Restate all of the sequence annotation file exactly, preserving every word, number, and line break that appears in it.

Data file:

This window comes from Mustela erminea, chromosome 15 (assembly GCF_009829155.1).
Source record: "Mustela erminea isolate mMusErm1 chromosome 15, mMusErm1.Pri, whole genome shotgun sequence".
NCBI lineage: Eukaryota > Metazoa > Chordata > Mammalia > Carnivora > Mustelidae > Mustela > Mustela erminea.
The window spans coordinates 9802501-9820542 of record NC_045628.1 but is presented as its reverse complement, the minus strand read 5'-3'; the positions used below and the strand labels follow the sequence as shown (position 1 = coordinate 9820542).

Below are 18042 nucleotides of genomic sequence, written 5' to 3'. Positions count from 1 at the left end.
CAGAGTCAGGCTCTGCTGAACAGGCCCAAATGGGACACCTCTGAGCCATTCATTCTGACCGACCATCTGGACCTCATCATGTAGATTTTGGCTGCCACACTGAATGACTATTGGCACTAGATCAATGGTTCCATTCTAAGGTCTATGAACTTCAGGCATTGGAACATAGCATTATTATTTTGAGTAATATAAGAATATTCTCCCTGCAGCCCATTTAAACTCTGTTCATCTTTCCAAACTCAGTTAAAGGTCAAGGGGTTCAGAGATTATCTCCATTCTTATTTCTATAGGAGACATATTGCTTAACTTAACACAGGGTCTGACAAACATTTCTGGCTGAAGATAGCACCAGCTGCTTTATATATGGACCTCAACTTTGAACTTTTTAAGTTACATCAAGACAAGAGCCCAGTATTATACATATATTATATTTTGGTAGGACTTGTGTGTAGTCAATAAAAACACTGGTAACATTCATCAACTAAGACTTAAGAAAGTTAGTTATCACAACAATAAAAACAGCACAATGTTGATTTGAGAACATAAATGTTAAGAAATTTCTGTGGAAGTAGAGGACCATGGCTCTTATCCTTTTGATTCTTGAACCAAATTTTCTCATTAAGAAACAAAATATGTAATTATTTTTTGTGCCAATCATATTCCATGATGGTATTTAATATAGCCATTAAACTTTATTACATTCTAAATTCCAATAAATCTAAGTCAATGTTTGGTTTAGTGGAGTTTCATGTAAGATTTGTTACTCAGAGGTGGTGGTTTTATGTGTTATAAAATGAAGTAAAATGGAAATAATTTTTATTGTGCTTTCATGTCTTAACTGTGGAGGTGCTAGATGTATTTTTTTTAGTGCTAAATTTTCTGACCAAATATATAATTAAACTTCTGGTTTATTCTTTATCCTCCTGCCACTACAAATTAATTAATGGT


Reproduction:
This window comes from Mustela erminea, chromosome 15 (assembly GCF_009829155.1).
Source record: "Mustela erminea isolate mMusErm1 chromosome 15, mMusErm1.Pri, whole genome shotgun sequence".
NCBI lineage: Eukaryota > Metazoa > Chordata > Mammalia > Carnivora > Mustelidae > Mustela > Mustela erminea.
The window spans coordinates 9802501-9820542 of record NC_045628.1 but is presented as its reverse complement, the minus strand read 5'-3'; the positions used below and the strand labels follow the sequence as shown (position 1 = coordinate 9820542).

Below are 18042 nucleotides of genomic sequence, written 5' to 3'. Positions count from 1 at the left end.
CAGAGTCAGGCTCTGCTGAACAGGCCCAAATGGGACACCTCTGAGCCATTCATTCTGACCGACCATCTGGACCTCATCATGTAGATTTTGGCTGCCACACTGAATGACTATTGGCACTAGATCAATGGTTCCATTCTAAGGTCTATGAACTTCAGGCATTGGAACATAGCATTATTATTTTGAGTAATATAAGAATATTCTCCCTGCAGCCCATTTAAACTCTGTTCATCTTTCCAAACTCAGTTAAAGGTCAAGGGGTTCAGAGATTATCTCCATTCTTATTTCTATAGGAGACATATTGCTTAACTTAACACAGGGTCTGACAAACATTTCTGGCTGAAGATAGCACCAGCTGCTTTATATATGGACCTCAACTTTGAACTTTTTAAGTTACATCAAGACAAGAGCCCAGTATTATACATATATTATATTTTGGTAGGACTTGTGTGTAGTCAATAAAAACACTGGTAACATTCATCAACTAAGACTTAAGAAAGTTAGTTATCACAACAATAAAAACAGCACAATGTTGATTTGAGAACATAAATGTTAAGAAATTTCTGTGGAAGTAGAGGACCATGGCTCTTATCCTTTTGATTCTTGAACCAAATTTTCTCATTAAGAAACAAAATATGTAATTATTTTTTGTGCCAATCATATTCCATGATGGTATTTAATATAGCCATTAAACTTTATTACATTCTAAATTCCAATAAATCTAAGTCAATGTTTGGTTTAGTGGAGTTTCATGTAAGATTTGTTACTCAGAGGTGGTGGTTTTATGTGTTATAAAATGAAGTAAAATGGAAATAATTTTTATTGTGCTTTCATGTCTTAACTGTGGAGGTGCTAGATGTATTTTTTTTAGTGCTAAATTTTCTGACCAAATATATAATTAAACTTCTGGTTTATTCTTTATCCTCCTGCCACTACAAATTAATTAATGGT